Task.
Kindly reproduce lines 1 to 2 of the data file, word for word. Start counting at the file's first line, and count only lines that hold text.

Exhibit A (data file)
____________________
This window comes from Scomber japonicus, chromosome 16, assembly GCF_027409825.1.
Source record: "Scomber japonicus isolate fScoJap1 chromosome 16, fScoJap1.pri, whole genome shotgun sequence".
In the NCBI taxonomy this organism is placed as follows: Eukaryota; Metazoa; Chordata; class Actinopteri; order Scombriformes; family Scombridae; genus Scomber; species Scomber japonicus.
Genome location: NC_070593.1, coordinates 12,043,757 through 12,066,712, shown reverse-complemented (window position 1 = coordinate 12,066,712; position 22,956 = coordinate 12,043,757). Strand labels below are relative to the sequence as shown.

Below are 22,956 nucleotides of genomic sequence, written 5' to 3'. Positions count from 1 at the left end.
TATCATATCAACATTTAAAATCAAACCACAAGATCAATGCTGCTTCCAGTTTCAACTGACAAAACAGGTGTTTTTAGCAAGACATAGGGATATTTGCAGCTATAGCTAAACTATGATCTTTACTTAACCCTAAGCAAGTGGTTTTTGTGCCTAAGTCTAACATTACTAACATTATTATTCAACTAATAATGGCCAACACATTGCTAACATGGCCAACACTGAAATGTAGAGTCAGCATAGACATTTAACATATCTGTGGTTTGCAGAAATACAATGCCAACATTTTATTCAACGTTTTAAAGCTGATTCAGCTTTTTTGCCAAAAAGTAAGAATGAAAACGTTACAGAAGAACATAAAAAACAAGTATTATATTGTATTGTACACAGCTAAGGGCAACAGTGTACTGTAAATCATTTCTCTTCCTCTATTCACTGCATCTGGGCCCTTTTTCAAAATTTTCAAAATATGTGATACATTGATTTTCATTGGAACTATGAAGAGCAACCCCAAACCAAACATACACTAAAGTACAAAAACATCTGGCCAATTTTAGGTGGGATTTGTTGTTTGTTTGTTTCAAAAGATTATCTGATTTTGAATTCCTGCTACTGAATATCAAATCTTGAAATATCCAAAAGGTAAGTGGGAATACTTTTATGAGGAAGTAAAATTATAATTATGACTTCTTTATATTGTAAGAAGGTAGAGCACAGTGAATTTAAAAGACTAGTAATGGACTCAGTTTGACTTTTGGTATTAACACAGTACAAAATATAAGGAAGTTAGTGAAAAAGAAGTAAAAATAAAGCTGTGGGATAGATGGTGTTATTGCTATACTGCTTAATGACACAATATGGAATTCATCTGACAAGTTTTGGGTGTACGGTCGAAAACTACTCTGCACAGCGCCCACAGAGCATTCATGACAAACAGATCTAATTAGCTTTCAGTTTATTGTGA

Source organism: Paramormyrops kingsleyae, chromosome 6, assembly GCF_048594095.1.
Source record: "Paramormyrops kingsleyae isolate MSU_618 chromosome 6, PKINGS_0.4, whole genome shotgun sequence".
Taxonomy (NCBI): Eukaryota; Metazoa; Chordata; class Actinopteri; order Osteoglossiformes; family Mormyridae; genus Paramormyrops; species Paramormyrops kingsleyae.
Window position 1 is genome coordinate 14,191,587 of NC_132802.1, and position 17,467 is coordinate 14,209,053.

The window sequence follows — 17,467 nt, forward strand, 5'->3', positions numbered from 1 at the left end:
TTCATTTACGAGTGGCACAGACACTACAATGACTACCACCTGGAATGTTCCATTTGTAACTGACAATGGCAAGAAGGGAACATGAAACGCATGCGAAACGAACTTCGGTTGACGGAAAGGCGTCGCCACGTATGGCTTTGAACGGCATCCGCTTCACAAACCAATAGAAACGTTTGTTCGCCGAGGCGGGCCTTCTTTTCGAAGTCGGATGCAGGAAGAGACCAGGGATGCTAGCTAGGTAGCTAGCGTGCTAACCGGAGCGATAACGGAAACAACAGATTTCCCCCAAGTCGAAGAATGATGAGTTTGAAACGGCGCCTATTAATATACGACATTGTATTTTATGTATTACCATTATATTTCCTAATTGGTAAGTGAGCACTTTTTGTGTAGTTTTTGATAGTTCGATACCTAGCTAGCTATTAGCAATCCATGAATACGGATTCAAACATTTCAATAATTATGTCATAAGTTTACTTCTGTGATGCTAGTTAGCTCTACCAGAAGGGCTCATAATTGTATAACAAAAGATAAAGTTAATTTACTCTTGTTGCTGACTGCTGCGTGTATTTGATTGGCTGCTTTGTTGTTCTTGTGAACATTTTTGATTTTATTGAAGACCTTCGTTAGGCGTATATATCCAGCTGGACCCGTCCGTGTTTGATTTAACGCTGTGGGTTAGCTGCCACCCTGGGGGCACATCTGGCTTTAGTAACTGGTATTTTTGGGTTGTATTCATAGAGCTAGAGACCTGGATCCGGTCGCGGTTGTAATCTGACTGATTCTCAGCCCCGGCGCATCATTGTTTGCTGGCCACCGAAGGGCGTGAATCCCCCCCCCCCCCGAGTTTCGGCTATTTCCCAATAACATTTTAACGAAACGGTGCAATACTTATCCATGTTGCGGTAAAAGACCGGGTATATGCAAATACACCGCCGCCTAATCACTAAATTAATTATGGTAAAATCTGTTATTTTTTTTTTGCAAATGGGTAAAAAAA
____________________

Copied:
This window comes from Scomber japonicus, chromosome 16, assembly GCF_027409825.1.
Source record: "Scomber japonicus isolate fScoJap1 chromosome 16, fScoJap1.pri, whole genome shotgun sequence".